To boost lifelong learning, we need a national strategy

In light of review after review, it is important to keep the focus on the need for a lifelong learning strategy, writes Stephen Evans

Stephen Evans

Despite review after review, the must keep the pressure up for a lifelong learning strategy

Another week, another review. This time of the role of level 4 and 5 qualifications, described as the "missing middle" by another recent review (the Augar review).

This latest review sits alongside the introduction of T levels at level 3, and reviews of qualifications at level 3 and below. It follows the Sainsbury review and the Augar review. Meanwhile, the chancellor announced last autumn that the government would review the apprenticeship levy, Theresa May has recently promised another green paper on disability support, and we still await (18 months after it was initially expected) a consultation on the shared prosperity fund which will replace European social funds when the UK leaves the European Union.

Background: Government announces plans to rebadge level 4 and 5

More on this: Halfon: Create an adult education centre in every town

News: Augar review: Give colleges £1bn and freeze HE funding

Consultation and reviews

The Labour Party has a further consultation out on its plans for a National Education Service and has established a lifelong learning commission (of which I’m a member) to support its development.

It is worth saying at this point that it is a good idea to consult on things before doing them. Otherwise I’d probably be complaining that the government and political parties didn’t listen. Consultations and reviews can be a good way of making better policy and building consensus.

Our Employment and Skills Convention this week discussed all these planned changes, but I think identified three main problems. The first is that consultation should not be a substitute for action. I don’t think that’s the intention with most of the current batch of consultations. But the Spending Review, which is where most funding and policy decisions were expected to be taken, now looks less likely to happen as planned in the autumn (though it's still possible). As well as talking about things, you also need to do them, so we need to push for action to follow the consensus on the need for action.

This links to the second problem, which is that the government and ministers that launched all these reviews won’t be in place in a few weeks. We could end up starting again with a new prime minister and ministers. This risk is perhaps mitigated by the growing consensus around the need to do better on technical education (though that consensus might not translate into actual investment of course).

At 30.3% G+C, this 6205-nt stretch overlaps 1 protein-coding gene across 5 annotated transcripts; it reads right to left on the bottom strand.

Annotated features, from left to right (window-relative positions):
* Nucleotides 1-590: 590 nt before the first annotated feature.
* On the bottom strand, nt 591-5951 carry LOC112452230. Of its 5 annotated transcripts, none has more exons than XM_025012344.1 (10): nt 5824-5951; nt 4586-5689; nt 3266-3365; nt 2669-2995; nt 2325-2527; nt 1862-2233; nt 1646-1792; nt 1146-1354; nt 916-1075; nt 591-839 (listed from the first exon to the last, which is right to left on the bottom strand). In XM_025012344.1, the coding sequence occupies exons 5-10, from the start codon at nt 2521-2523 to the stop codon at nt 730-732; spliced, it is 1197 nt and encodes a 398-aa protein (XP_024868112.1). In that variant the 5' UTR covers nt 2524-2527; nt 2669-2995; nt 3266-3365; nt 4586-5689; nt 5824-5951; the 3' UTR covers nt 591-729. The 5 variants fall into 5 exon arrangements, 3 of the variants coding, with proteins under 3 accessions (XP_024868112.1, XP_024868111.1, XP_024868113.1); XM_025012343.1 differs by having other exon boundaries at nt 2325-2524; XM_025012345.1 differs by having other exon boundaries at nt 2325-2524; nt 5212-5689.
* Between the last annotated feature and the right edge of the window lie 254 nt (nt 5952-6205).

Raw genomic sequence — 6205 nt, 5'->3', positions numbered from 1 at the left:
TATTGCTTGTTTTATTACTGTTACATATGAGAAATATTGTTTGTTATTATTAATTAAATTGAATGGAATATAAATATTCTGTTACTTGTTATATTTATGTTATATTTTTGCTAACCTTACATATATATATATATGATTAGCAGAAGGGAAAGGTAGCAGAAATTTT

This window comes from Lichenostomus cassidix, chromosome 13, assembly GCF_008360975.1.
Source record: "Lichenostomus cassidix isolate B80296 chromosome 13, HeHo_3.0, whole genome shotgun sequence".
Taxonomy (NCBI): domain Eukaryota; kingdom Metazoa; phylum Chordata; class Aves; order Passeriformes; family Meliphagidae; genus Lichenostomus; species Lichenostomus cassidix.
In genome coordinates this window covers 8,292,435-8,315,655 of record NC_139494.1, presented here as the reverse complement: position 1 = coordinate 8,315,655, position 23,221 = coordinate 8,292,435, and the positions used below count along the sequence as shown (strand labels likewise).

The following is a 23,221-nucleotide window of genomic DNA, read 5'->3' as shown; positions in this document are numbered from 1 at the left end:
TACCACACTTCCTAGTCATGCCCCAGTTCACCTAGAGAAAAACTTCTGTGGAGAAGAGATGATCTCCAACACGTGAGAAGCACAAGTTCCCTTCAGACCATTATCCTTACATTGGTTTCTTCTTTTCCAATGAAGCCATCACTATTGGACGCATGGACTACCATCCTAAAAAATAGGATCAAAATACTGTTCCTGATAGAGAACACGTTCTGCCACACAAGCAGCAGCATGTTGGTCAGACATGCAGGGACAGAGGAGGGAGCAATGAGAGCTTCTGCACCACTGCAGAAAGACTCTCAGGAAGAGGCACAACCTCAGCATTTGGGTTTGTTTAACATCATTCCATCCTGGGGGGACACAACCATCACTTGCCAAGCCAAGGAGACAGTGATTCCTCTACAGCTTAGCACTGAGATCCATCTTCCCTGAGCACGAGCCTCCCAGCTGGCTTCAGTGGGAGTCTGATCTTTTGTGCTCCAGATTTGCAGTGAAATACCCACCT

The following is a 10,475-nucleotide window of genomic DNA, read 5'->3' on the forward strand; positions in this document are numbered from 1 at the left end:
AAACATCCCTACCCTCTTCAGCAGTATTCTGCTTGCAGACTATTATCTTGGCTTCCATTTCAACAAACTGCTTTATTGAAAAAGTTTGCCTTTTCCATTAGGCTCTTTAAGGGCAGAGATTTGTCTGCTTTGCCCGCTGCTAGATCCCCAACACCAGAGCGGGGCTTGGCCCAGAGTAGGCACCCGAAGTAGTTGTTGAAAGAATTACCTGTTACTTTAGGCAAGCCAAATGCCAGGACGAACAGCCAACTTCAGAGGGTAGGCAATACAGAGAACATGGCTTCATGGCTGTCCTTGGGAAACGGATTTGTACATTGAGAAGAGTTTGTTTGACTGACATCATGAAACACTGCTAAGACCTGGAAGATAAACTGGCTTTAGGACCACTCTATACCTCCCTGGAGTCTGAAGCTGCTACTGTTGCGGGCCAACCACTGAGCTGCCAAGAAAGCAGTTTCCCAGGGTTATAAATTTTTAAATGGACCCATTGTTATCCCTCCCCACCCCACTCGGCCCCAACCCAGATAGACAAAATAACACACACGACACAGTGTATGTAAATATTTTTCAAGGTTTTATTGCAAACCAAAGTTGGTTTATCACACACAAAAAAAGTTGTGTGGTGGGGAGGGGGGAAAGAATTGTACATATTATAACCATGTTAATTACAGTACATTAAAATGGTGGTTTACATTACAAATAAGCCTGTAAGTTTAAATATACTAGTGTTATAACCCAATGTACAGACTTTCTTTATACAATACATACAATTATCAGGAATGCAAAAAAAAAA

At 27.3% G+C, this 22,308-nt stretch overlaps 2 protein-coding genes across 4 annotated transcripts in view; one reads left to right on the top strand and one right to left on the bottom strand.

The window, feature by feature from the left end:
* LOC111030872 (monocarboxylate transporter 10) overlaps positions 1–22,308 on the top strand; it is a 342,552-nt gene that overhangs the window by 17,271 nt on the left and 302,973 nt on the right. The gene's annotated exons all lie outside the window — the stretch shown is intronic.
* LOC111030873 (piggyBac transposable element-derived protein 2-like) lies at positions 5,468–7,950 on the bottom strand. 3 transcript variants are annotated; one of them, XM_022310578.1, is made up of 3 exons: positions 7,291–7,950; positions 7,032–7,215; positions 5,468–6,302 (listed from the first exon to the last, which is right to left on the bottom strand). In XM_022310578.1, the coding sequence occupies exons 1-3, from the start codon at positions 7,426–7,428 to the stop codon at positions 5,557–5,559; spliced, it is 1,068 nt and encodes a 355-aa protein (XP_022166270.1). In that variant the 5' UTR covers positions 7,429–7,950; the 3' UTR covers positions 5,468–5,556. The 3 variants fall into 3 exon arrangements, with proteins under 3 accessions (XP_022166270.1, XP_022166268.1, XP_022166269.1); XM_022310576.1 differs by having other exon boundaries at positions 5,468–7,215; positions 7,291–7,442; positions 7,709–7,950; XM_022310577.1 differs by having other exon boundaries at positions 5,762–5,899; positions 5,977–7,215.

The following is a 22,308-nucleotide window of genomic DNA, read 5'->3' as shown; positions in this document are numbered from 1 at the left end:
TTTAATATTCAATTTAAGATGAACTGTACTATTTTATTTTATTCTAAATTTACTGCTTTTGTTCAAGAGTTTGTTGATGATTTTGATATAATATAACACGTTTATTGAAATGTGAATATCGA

Unintended consequences

The third problem is that we lack an overall strategy for how these changes, reviews and consultations link together. Each references the others and says they will join things up. But we’re pretty light on what we’re trying to achieve overall, how we’ve prioritised, and why what we’re planning will make the biggest difference to our end goal. Policy making is riddled with unintended consequences – things that looked sensible on paper, but collapsed on first contact with the real world. Systems are more than a collection of individual policies.

What can we do? I think we should keep the pressure up for a lifelong learning strategy – government strategies can be annoying when they exist, particularly if they’re constantly chopped and changed, but you can miss them when they’re not there. For me, a strategy needs to underpin all the actions taking place across the system.

We have a chance to make progress: Education Committee chair Robert Halfon has argued for a National Skills Service and our convention heard from shadow education secretary Angela Rayner about Labour’s aim for its National Education Service to be joined up.

People and employers

We can also "hide the wiring" so that people and employers don’t see the spaghetti junction underneath it all. The best provision I see across the country focuses on people and employers as the ultimate focus of learning, skills and employment support and tries to fit policy and funding around this. Our policy and systems remain centralised by international standards, but local and mayoral combined authorities play an increasing role and the convention heard about the different approach being taken by them and by the Welsh government.

Our Festival of Learning winners are great examples too – coming into learning for a range of reasons, learning with a range of providers and different types of provision, and many of them going on to support others like them.

By no means do we live in a perfect world. But through joined-up policy and practice we can make a difference.

Stephen Evans is chief executive of the Learning and Work Institute

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